• RE: Vendor Neutral IT Strategist Conference

    @scottalanmiller said in Vendor Neutral IT Strategist Conference:

    @Kelly said in Vendor Neutral IT Strategist Conference:

    @scottalanmiller said in Vendor Neutral IT Strategist Conference:

    @Kelly said in Vendor Neutral IT Strategist Conference:

    It sounds like you liked what Gartner's analysts had to say.

    No, he likes IDC, not Gartner.

    Thanks for clearing that up. It makes more sense now.

    I've not worked with IDC but have no knowledge of them working like Gartner does. And it is hard to hide because if you have any vendor side exposure, that Gartner reaches out to extort vendors is common knowledge as they do it to everyone. Same kind of thing that Dunn & Bradstreet do. Give us money, or we'll report bad things about you.

    The biggest issues with Gartner I have is how they arbitrarily define what a market is. They will ignore the #1 vendor in a space by making an artificial distinction (HCI must be an appliance and not software, All Flash arrays must be an array that isn't just sold with only flash, but has a magic SKU that prevents you from installing non-flash drives) etc.

    posted in IT Discussion
  • RE: SMB vs Enterprise

    @scottalanmiller The enterprise is way more diverse.

    I don't know Scott, I think being in the enterprise means everyone is just a guy who is an expert at 1 skill or app and would be helpless if dropped in a SMB. It's SOOO NARROW and soooo focused!

    Lets look at the life of a dedicated "VDI architect in the enterprise and at how "Narrow" his job is.

    1. Profile virtualization and layering solutions.
    2. Storage (block for image management, and NAS for profiles or app layers)
    3. WAN optimization. Nothing breaks ICX, or PCoIP like an incorrectly applied DSCP TAG!
    4. TFTP/DHCP as you need to make sure those Zero clients pull down their image!
    5. Syslog, and some sort of log analytics platform (LogInsight, Splunk etc) as you'll be needing this to troubleshoot your platform.
    6. A hypervisor (and generally to a bizarre level as you'll be invoking features that the server guys don't use, and you'll be hitting the corner cases of scale for things like VMFS when running 200 desktops on a host, or vGPU pass thru).
    7. Applications. To deploy non-persistent VDI you'll need to know how to use visualized registries, application packaging (ThinApp, App-V, AppVolumes) and dark corners of the registry sometimes.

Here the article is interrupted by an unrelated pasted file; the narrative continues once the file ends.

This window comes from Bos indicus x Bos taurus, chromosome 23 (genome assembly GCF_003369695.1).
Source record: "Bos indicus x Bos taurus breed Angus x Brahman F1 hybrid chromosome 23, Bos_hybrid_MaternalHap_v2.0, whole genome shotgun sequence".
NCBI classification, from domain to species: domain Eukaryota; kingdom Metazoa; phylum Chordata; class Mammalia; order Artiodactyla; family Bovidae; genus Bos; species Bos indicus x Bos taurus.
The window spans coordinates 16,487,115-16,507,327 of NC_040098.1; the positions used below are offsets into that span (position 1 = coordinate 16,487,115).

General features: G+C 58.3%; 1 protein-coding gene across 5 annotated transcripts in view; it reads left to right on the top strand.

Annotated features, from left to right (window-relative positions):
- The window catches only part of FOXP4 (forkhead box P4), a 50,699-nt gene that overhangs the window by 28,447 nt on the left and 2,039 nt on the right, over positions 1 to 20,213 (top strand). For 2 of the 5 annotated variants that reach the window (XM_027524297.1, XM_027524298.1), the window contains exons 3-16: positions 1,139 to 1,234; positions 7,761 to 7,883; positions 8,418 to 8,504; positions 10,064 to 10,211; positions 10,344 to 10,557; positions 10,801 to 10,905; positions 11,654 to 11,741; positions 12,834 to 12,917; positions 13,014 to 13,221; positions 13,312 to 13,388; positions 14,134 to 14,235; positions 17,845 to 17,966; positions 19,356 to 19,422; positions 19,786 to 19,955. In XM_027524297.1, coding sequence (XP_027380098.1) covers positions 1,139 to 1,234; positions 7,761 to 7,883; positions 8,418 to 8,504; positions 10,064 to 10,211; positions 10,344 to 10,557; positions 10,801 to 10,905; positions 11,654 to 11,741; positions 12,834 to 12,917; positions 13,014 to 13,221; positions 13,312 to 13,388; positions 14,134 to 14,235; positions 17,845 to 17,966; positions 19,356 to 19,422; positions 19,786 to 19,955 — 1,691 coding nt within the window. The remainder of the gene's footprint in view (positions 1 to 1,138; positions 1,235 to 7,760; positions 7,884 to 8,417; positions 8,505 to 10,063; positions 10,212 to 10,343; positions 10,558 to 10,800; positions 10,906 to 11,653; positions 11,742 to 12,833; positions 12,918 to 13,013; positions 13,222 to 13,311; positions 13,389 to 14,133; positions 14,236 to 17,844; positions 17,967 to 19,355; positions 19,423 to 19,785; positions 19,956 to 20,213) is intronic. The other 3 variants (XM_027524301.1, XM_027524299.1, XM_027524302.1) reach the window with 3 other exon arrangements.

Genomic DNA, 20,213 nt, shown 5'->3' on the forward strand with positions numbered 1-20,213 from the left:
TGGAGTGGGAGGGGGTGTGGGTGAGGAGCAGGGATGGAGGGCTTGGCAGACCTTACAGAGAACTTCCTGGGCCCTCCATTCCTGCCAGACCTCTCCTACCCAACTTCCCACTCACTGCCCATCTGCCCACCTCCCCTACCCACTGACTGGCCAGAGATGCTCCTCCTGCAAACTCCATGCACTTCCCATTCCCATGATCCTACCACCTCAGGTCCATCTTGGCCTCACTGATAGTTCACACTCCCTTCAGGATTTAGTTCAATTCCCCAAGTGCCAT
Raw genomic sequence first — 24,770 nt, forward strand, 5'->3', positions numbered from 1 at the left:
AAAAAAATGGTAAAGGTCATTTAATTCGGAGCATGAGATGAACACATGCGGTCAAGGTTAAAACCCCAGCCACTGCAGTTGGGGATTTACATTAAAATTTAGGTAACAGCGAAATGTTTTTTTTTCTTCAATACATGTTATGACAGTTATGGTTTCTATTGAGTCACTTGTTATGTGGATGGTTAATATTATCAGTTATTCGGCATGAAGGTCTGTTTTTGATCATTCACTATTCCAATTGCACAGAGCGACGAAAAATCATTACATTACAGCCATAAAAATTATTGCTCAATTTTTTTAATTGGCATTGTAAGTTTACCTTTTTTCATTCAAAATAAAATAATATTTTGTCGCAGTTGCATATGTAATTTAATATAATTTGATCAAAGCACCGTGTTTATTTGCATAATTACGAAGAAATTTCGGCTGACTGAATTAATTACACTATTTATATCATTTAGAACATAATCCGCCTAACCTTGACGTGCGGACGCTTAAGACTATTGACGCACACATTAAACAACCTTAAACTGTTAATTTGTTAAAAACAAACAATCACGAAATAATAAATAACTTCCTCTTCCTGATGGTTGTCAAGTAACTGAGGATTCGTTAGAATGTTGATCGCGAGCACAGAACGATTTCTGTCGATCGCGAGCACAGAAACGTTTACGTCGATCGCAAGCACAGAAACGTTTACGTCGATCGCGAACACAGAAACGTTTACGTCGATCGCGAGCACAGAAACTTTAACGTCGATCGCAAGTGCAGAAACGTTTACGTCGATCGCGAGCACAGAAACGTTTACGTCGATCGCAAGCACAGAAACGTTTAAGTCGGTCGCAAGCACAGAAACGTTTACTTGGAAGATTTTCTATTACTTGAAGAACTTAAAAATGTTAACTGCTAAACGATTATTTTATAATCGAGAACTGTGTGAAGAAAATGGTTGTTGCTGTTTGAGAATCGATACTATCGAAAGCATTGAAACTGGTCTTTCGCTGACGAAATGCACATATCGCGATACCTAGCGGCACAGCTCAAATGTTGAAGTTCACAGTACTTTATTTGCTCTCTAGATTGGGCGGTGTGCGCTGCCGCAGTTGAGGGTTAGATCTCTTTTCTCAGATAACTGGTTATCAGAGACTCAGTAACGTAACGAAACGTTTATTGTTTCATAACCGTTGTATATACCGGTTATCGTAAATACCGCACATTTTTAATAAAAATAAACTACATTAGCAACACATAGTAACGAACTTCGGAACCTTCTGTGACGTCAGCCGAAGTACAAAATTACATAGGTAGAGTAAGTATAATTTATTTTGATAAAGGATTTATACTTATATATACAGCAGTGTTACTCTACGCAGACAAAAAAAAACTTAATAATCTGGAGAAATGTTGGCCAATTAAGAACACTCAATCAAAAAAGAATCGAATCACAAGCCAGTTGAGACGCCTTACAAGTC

8. Customer service! because if you don't know how people are using stuff and be talking to the users problems will brew...
    9. How to build training guides as you need to build training materials for your operate trainers to push out.
    10. Need to be familiar possible with MDM solutions to cover corner cases where VDI doesn't work as well as how to automate thi
    11. Networking. Proper VDI clusters tons of VLAN's and can often invoke some more obscure things like PVLAN's and DMZ's.
    12. Security. Get ready to learn NSX microsegmentation and automation. You'll need to learn vRNI or some kind of netflow analyzer to figure out what your ACL's need to look like. Also get ready to learn F5 or NetScaler to do your load balancing and edge inspection. Even if your not the guy managing the firewall rules expect to have to learn it anyways for when your edge security team forgets to open UDP for PCoIP, you'll need to know how to test and verify that the ports are open.
    13. DNS. Because NOTHING will work without this. Bonus points for learning GSLB deployments with this so you can do automated VDI failover to the DR site.
    14. Antivirus. Since normal regular agent based deployments will break a host, get ready to learn hypervisor based inspection tools and deployments.

    Now it's true that some of these would be handled by other teams, but if you don't know how to explain your ask of those teams (or don't have 100% Competent people in those teams) get ready for your VDI deployment to get stuck for 6 months in ITIL change control hell.

    BTW, I'm only joking. In some shops the VDI guys can often wear other hats too.

    posted in IT Careers
  • RE: SMB vs Enterprise

    @Jimmy9008 said in SMB vs Enterprise:

    @Dashrender said in SMB vs Enterprise:

    @Jimmy9008 said in SMB vs Enterprise:

    @coliver said in SMB vs Enterprise:

    @Jimmy9008 said in SMB vs Enterprise:

    @IRJ said in SMB vs Enterprise:

    @Jimmy9008 said in SMB vs Enterprise:

    @IRJ said in SMB vs Enterprise:

    @Dashrender said in SMB vs Enterprise:

    @Jimmy9008 said in SMB vs Enterprise:

    @IRJ

    @IRJ said in SMB vs Enterprise:

    @Jimmy9008 said in SMB vs Enterprise:

    @IRJ said in SMB vs Enterprise:

    @Jimmy9008 said in SMB vs Enterprise:

    I'm a generalist too; I don't think that puts me at a disadvantage compared to specialists. Where many specialists would get caught up on a project, I have a range of experience which will get me past that problem.

    That is a key point. In enterprise, you take a very small amount of responsibility for specific functions vs doing everything across the board. It's both good and bad, but at the end of the day you'll learn more if you have to do everything. Although you may not master a specific area.

    Do you have an example of a specialist role? I'd like to see how they compare to a generalist role...

    There are so many examples. Let's just take a look at a windows server admin. There is a team for handling group policy, several builds, server patching, server OS troubleshooting, application support for specific applications (these are the guys troubleshooting with the vendors), package deployment, and more.

    You probably do alot more than sever admin in SMB. You're evaluating products, talking vendors, deploying actual physical hardware like racks and servers, configuring network equipment, and many more roles that aren't windows admin related.